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08.12.2005 Health

Bawku Hospital calls for equal resource allocation

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Bawku (U/E), Dec. 8, GNA - Workers of the Bawku Health Services Union (BHSWU), has called on the Minister of Health, Major Courage Quashigah, the Christian Health Association of Ghana (CHAG) and the Ghana Heath Services (GHS), to address "the unfair treatment in the allocation of health resources to the Bawku Hospital" to ensure sustainability of the National Health Insurance Scheme (NHIS) in the area.

The union stated that if nothing was done to correct the current trend of discriminatory practice, it would seriously undermine the NHIS policy to make quality health care delivery accessible to the poor. This was contained in a resolution adopted by the union and read by its chairman, Mr. Emmanuel Awini, at a press conference at Bawku. He said the hospital had seen left with no other option than to charge higher fees since it depends largely on its internally generated fund to undertake expansion and maintenance works and added that if things went this may it would have serious repercussion on the sustainability of NHIS.

He said in spite of the fact that the Bawku area was the most populated part and had the largest hospital in the region it had been marginalized in the allocation of resources to expand its facilities to cope with the increasing demands for its services. Mr. Awini said whilst Bawku Hospital received 39.4 million cedis as Donor Pooled Fund (DPF) for the first quarter of 2005, the GHS institutions collected over 494.2 million cedis, creating the impression that the mission hospitals were not providing services to the sick and poor.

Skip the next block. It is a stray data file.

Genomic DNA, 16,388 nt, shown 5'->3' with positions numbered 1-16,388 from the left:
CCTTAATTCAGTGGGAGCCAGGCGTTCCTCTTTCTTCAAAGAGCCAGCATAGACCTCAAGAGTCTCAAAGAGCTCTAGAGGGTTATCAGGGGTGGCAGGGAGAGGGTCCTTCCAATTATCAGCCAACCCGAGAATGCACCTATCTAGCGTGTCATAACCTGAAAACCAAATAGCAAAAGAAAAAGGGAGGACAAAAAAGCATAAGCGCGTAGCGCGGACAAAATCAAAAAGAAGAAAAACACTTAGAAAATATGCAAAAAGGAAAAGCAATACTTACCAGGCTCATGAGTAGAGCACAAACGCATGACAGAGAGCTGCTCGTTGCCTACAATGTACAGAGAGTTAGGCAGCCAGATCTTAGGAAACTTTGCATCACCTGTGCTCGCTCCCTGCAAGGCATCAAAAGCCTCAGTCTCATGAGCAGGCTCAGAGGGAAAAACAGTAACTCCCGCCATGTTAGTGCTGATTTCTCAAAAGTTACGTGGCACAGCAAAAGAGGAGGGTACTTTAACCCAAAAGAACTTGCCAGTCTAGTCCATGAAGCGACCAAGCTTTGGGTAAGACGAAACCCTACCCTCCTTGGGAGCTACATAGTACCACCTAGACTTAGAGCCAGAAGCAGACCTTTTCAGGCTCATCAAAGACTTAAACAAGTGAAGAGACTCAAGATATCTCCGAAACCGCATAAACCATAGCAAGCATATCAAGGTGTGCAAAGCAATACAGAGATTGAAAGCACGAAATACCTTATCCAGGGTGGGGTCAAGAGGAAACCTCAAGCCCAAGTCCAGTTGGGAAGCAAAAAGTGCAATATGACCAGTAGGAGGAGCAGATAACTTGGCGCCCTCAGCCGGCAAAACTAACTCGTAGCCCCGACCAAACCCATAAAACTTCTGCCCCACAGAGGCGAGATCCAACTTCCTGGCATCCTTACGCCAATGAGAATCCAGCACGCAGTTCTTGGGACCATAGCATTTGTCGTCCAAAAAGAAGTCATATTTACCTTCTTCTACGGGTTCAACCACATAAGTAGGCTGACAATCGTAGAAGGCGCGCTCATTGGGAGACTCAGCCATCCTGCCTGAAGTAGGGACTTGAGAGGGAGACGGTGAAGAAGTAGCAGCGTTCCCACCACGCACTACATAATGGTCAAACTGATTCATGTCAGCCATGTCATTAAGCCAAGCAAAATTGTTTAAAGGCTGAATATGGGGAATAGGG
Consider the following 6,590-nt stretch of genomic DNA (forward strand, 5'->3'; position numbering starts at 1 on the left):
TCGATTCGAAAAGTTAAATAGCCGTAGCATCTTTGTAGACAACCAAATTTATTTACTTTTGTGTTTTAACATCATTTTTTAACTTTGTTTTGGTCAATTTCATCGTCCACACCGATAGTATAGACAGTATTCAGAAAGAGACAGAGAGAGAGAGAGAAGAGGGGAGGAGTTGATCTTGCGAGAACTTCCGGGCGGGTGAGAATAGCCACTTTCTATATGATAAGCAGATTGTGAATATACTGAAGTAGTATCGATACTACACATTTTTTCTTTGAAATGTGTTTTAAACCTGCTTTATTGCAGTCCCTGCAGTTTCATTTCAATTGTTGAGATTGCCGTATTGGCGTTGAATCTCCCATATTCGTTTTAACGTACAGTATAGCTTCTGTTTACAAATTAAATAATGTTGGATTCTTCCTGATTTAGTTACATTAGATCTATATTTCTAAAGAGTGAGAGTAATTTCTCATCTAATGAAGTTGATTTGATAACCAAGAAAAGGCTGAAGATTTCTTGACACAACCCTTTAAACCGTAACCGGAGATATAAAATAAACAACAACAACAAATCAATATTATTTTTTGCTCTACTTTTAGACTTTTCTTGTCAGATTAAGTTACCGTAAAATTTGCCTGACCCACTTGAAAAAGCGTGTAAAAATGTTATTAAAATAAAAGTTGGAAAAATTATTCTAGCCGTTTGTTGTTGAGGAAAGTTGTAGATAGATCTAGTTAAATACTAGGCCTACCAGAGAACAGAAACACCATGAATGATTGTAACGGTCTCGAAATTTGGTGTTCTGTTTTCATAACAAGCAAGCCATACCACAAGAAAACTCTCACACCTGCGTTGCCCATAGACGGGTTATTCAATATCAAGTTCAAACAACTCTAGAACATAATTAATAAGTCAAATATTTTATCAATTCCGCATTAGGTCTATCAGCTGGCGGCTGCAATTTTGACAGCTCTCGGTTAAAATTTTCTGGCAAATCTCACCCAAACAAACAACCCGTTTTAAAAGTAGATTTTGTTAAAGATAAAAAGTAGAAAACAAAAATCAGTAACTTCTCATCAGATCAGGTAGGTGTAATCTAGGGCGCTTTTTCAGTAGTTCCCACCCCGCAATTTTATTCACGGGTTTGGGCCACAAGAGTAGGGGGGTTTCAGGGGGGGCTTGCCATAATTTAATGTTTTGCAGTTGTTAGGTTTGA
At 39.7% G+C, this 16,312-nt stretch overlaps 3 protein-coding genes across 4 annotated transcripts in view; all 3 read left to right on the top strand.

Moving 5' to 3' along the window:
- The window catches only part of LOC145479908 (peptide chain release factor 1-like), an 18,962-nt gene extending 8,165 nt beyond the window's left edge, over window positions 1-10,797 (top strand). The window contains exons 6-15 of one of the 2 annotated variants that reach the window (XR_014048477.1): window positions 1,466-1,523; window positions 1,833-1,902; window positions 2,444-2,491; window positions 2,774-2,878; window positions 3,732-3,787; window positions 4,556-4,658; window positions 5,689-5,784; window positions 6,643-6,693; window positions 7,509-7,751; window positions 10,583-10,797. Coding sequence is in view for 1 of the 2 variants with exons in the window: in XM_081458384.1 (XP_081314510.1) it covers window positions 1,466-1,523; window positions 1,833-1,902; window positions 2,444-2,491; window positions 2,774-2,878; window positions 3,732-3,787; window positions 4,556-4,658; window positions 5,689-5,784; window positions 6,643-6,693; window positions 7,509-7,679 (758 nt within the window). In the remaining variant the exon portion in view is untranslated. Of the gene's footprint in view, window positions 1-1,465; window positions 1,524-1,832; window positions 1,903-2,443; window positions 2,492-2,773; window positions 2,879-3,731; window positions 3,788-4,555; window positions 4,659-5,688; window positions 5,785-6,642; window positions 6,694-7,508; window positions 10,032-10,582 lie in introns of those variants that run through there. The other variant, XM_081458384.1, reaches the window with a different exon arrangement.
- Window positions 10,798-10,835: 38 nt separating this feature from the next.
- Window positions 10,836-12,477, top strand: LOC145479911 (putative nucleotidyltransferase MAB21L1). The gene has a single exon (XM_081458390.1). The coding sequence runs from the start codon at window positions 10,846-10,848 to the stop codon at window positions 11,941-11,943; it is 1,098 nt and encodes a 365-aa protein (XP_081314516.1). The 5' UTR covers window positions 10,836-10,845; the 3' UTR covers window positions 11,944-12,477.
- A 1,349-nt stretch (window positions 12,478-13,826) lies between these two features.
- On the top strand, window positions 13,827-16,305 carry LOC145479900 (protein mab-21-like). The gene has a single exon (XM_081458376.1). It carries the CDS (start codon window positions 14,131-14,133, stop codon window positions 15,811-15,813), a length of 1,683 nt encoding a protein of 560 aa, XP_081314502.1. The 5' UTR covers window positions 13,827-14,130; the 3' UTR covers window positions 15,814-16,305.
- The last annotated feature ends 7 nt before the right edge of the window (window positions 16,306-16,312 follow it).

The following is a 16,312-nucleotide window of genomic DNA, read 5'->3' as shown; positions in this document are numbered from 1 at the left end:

"It should be bored in mind that the mission hospitals are not serving only Christians but all Ghanaians who pay taxes and deserve a fair share of quality health care", he added. Mr. Awini said since the inception of the regional best health workers awards scheme, Bawku Hospital staff have not be included in spite of the hospital topping the clients' satisfaction survey, adding that this had had negative consequences on health delivery services to the people.

"A glaring case of marginalization of staff was the allocation of cars under the MOH hire purchase scheme, where not a single person had been considered and this defeats the aim of motivation for staff to remain in the country," he added.

Mr. Awini, however, acknowledged the prompt payment of staff salaries and additional hours allowances, periodic allocation of vehicles to the hospital and the expansion of the Nurses' Training school.

The union therefore was appealing to the above authorities to rectify the unfair distribution of resources to avert any disruption of services since most people would suffer unduly if the avoidable incident occurred. 08 Dec. 05

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